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Street trees are good for us

Want to feel younger? Live on a street with more trees. That’s the finding of University of Chicago researchers who studied the impact of street trees on the real and perceived health of residents of Toronto, Canada.

Nature has long been known to have positive effects on our well-being. In an attempt to measure just how much green space matters, researchers tapped into a data set on more than half a million urban trees kept by the City of Toronto, detailing everything from species and location to trunk diameter. This was supplemented with satellite imagery of private green space, such as backyards.

Tree and green space data were analyzed against self-report data on 30,000 Toronto residents, including perceptions of health and existing medical conditions, such as cancer and heart disease. The experiment controlled for factors such as age, diet, income, and education.

An additional ten trees on a given city block was found to increase residents’ health perceptions equivalent to being paid $10,000 more per year or being seven years younger. And an increase of 11 trees correlated with a reduction in metabolic conditions, like heart disease and obesity, as much as if everyone on that block was 1.4 years younger or earned an additional $20,000 per year.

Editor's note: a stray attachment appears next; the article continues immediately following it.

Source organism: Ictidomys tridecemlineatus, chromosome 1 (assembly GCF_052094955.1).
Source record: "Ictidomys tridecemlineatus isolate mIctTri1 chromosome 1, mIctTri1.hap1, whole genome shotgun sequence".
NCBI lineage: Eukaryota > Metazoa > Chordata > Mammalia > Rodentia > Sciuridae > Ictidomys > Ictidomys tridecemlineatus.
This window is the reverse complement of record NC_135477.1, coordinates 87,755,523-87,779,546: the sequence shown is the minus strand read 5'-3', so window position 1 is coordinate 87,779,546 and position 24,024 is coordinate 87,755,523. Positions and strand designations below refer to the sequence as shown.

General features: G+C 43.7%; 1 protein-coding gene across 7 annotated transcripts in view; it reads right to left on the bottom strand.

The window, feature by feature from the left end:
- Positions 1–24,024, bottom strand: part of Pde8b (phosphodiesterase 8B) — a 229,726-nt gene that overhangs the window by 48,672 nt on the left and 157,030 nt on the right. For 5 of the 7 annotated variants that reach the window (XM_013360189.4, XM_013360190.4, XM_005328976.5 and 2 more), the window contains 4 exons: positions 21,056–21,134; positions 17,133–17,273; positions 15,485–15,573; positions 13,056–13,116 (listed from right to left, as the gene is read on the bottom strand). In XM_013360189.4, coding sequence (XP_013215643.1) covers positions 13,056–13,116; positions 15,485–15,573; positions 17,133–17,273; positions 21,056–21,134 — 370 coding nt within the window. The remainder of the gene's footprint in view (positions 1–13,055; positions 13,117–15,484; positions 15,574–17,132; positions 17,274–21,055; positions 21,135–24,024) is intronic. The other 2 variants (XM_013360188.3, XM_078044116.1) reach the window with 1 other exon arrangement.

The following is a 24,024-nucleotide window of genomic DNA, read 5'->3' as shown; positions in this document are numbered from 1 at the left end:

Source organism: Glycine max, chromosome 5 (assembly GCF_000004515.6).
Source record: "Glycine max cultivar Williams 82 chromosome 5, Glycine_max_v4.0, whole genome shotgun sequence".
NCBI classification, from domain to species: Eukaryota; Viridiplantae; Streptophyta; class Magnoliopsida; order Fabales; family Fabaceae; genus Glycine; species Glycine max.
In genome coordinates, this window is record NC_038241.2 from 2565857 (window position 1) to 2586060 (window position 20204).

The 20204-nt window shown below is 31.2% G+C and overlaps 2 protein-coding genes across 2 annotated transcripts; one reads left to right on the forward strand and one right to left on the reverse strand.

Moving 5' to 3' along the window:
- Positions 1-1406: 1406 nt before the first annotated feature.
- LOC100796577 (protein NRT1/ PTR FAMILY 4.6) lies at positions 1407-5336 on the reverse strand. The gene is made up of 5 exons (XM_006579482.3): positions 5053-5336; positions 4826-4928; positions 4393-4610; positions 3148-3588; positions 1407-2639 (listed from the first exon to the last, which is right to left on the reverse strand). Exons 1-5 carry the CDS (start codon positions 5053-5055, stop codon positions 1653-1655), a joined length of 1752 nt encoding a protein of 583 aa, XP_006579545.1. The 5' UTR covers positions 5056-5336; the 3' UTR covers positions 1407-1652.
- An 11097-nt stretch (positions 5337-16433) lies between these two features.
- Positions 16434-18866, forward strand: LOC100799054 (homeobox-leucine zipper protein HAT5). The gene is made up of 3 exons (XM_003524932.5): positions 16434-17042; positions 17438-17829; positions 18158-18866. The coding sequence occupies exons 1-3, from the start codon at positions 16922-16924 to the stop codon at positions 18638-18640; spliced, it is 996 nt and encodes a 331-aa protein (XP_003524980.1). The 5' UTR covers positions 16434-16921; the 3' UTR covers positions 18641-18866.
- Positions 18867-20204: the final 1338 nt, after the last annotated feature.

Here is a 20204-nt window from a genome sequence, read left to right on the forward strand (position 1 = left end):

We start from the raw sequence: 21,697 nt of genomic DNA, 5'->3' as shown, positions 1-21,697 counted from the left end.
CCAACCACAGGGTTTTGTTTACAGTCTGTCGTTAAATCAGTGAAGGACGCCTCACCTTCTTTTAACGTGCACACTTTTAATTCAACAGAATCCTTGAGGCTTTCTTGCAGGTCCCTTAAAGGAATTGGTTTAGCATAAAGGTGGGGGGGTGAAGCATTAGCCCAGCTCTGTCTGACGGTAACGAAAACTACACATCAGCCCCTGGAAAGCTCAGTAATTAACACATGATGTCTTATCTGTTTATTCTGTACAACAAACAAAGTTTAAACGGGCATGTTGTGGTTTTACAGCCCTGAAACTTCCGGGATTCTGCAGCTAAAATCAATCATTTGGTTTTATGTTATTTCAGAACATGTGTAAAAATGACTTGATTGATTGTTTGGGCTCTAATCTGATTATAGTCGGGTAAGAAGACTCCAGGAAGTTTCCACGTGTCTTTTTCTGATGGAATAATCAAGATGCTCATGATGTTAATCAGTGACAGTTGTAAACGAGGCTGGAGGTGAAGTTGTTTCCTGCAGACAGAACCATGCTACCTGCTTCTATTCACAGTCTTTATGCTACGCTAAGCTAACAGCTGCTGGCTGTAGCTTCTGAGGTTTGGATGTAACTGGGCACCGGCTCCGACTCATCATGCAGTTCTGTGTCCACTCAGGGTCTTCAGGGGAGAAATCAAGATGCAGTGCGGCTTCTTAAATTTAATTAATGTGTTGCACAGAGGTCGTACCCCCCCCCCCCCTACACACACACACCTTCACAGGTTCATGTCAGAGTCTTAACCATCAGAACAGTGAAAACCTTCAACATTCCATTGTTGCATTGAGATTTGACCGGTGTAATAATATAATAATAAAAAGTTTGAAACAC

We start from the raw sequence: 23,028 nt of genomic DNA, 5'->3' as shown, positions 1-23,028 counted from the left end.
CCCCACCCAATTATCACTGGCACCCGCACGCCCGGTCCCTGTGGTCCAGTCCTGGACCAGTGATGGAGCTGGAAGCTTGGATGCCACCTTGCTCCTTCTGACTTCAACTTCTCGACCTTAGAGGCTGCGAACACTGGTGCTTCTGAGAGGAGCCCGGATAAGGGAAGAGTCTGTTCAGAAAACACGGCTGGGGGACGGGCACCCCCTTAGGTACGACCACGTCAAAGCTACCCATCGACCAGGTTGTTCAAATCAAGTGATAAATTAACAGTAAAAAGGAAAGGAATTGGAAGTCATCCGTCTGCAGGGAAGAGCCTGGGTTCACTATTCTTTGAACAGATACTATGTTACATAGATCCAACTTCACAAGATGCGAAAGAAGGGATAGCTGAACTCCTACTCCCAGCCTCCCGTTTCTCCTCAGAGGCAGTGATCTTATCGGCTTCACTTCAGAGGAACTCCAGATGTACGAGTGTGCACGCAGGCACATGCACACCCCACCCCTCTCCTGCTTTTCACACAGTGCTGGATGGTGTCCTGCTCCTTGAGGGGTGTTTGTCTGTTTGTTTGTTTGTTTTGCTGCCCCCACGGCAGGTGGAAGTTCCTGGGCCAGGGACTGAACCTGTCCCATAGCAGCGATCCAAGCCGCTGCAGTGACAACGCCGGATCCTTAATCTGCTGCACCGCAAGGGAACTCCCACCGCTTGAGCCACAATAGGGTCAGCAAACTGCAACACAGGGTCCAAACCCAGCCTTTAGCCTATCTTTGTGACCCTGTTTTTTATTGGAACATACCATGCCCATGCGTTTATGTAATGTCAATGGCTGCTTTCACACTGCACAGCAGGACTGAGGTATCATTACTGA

Trees on streets and in front yards had a stronger positive effect than trees in backyards and parks. The study did not identify precisely how trees improved health. Past research has found that street trees improve urban air quality by filtering out pollutants, and that simply seeing trees reduces stress levels.

The study adds to a growing body of knowledge on the positive impact of street trees. Proper urban planning can play a real role in boosting environmental and public health.

Produced in collaboration with WAMC Northeast Public Radio, this podcast originally aired on September 11, 2015. To access a full archive of Earth Wise podcasts, visit:

Photo courtesy of PML2008 via Flickr.

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